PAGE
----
The elections for the LACCB are at-large. Since the governor’s signature on AB 684, in October 2011, they have also been illegal.

This new law provides community college boards an easy transition from at-large to geographic district voting. In fact, AB 684 says: “Current law establishes the California Voting Rights Act of 2001) which provides that an at-large method of election may not be imposed or applied in a manner that impairs the ability of a protected class to elect candidates of its choice or its ability to influence the outcome of an election, as a result of the dilution or the abridgment of the rights of voters who are members of a protected class, as defined. The act also establishes criteria in state law through which the validity of at-large election systems can be challenged in court.”

In essence then, AB 684 has modified the process by which governing boards of California community college districts may change from at-large trustee elections to election by geographical trustee areas. For these new trustee areas, the territory of a district will be divided into these neighborhood or geographical territories, and one member of the governing board would be elected from each trustee area. Candidates for election to boards must reside in, and be registered to vote in, the trustee area he or she seeks to represent on the board. Each affected governing board is authorized to set the initial boundaries of the trustee area in order to reflect the population identified and counted in the most recent decennial federal census.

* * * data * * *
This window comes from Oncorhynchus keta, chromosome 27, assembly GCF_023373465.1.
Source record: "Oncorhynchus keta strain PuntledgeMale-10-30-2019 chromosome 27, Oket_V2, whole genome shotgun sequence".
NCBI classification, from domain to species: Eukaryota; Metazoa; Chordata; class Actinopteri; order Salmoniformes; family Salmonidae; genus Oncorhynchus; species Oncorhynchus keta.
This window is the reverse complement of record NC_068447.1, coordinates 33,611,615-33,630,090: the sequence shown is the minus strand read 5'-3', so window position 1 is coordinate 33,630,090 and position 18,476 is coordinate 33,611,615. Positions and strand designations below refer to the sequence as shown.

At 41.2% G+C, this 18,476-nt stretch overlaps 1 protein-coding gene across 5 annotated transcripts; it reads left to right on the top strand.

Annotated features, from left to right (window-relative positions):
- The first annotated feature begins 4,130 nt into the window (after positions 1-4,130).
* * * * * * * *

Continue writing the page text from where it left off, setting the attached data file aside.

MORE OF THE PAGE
Additionally, however, this bill does not apply to any community college district that is authorized by statute to provide for its own trustee elections.

The LACCB should change its status from at-large to trustee districts. It has already been asked to do that. That seems virtually the only way any Black representation will make it through election. Thus far, however, in spite of other districts complying with AB 684, the LACCB has demurred.

Its argument is that, for all intents and purposes, it does not have to do so, and therefore it will not. The LACCB says it is protected by statutory language. However, that remains to be seen, and whether it is true or not, it is still a violation of the California Voting Rights Act, passed in 2001.

Thus far, Cerritos College, Desert College, Yosemite, and West Valley have already complied with AB 684 and changed from at-large to geographical district areas; Cerritos after a suit was filed. Glendale and Santa Barbara have opted for feasibility studies on the process, seeking to find out whether any Latino or Black candidates have been disproportionally impacted.

Without a move to district locations, LASC will continue to be the last college served, and the first to suffer cutbacks. There is no one currently on the LACCB who is looking out for the interests of Black students. In this day and age, that simply should not be allowed to stand.

This article is to inform the citizens and the community to get themselves informed and girded for battle. The LACCB annually educates fully half of all of the African American students in Southern California who go to college. That is surely a community of interest with which to reckon.